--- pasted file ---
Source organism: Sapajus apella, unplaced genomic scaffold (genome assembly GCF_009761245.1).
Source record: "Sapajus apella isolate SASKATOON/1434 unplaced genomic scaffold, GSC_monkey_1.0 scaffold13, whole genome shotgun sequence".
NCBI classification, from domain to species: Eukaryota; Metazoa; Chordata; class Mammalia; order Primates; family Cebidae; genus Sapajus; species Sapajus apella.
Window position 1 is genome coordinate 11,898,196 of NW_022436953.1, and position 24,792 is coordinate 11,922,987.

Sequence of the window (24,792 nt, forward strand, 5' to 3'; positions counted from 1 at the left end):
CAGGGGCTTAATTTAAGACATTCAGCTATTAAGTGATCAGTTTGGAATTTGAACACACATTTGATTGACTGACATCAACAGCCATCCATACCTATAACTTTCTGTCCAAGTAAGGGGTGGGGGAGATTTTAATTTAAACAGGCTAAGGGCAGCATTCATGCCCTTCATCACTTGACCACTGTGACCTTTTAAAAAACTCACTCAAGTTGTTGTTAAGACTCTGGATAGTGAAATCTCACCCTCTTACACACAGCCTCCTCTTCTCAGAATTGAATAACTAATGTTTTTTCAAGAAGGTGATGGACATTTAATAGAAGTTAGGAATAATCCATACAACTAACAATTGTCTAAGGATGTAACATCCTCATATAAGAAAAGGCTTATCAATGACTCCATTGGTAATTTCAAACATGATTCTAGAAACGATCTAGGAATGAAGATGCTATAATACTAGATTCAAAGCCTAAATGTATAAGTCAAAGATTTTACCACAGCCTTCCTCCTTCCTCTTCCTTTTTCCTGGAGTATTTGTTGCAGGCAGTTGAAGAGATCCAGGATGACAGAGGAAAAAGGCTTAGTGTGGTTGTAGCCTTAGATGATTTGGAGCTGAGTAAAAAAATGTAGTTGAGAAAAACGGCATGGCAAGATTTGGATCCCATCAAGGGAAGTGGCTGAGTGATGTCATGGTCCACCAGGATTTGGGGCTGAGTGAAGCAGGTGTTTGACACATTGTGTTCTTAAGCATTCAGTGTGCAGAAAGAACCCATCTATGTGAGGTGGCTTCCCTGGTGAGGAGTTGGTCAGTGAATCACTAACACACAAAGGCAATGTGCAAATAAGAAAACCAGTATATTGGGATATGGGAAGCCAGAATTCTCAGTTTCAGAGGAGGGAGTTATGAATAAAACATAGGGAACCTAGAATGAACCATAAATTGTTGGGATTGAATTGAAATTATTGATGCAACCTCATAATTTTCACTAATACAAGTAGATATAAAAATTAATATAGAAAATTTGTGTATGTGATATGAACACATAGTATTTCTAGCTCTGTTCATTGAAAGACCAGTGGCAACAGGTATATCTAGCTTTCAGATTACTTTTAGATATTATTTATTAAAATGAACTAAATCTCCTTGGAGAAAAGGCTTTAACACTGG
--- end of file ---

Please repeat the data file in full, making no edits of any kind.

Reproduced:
Source organism: Sapajus apella, unplaced genomic scaffold (genome assembly GCF_009761245.1).
Source record: "Sapajus apella isolate SASKATOON/1434 unplaced genomic scaffold, GSC_monkey_1.0 scaffold13, whole genome shotgun sequence".
NCBI classification, from domain to species: Eukaryota; Metazoa; Chordata; class Mammalia; order Primates; family Cebidae; genus Sapajus; species Sapajus apella.
Window position 1 is genome coordinate 11,898,196 of NW_022436953.1, and position 24,792 is coordinate 11,922,987.

Sequence of the window (24,792 nt, forward strand, 5' to 3'; positions counted from 1 at the left end):
CAGGGGCTTAATTTAAGACATTCAGCTATTAAGTGATCAGTTTGGAATTTGAACACACATTTGATTGACTGACATCAACAGCCATCCATACCTATAACTTTCTGTCCAAGTAAGGGGTGGGGGAGATTTTAATTTAAACAGGCTAAGGGCAGCATTCATGCCCTTCATCACTTGACCACTGTGACCTTTTAAAAAACTCACTCAAGTTGTTGTTAAGACTCTGGATAGTGAAATCTCACCCTCTTACACACAGCCTCCTCTTCTCAGAATTGAATAACTAATGTTTTTTCAAGAAGGTGATGGACATTTAATAGAAGTTAGGAATAATCCATACAACTAACAATTGTCTAAGGATGTAACATCCTCATATAAGAAAAGGCTTATCAATGACTCCATTGGTAATTTCAAACATGATTCTAGAAACGATCTAGGAATGAAGATGCTATAATACTAGATTCAAAGCCTAAATGTATAAGTCAAAGATTTTACCACAGCCTTCCTCCTTCCTCTTCCTTTTTCCTGGAGTATTTGTTGCAGGCAGTTGAAGAGATCCAGGATGACAGAGGAAAAAGGCTTAGTGTGGTTGTAGCCTTAGATGATTTGGAGCTGAGTAAAAAAATGTAGTTGAGAAAAACGGCATGGCAAGATTTGGATCCCATCAAGGGAAGTGGCTGAGTGATGTCATGGTCCACCAGGATTTGGGGCTGAGTGAAGCAGGTGTTTGACACATTGTGTTCTTAAGCATTCAGTGTGCAGAAAGAACCCATCTATGTGAGGTGGCTTCCCTGGTGAGGAGTTGGTCAGTGAATCACTAACACACAAAGGCAATGTGCAAATAAGAAAACCAGTATATTGGGATATGGGAAGCCAGAATTCTCAGTTTCAGAGGAGGGAGTTATGAATAAAACATAGGGAACCTAGAATGAACCATAAATTGTTGGGATTGAATTGAAATTATTGATGCAACCTCATAATTTTCACTAATACAAGTAGATATAAAAATTAATATAGAAAATTTGTGTATGTGATATGAACACATAGTATTTCTAGCTCTGTTCATTGAAAGACCAGTGGCAACAGGTATATCTAGCTTTCAGATTACTTTTAGATATTATTTATTAAAATGAACTAAATCTCCTTGGAGAAAAGGCTTTAACACTGG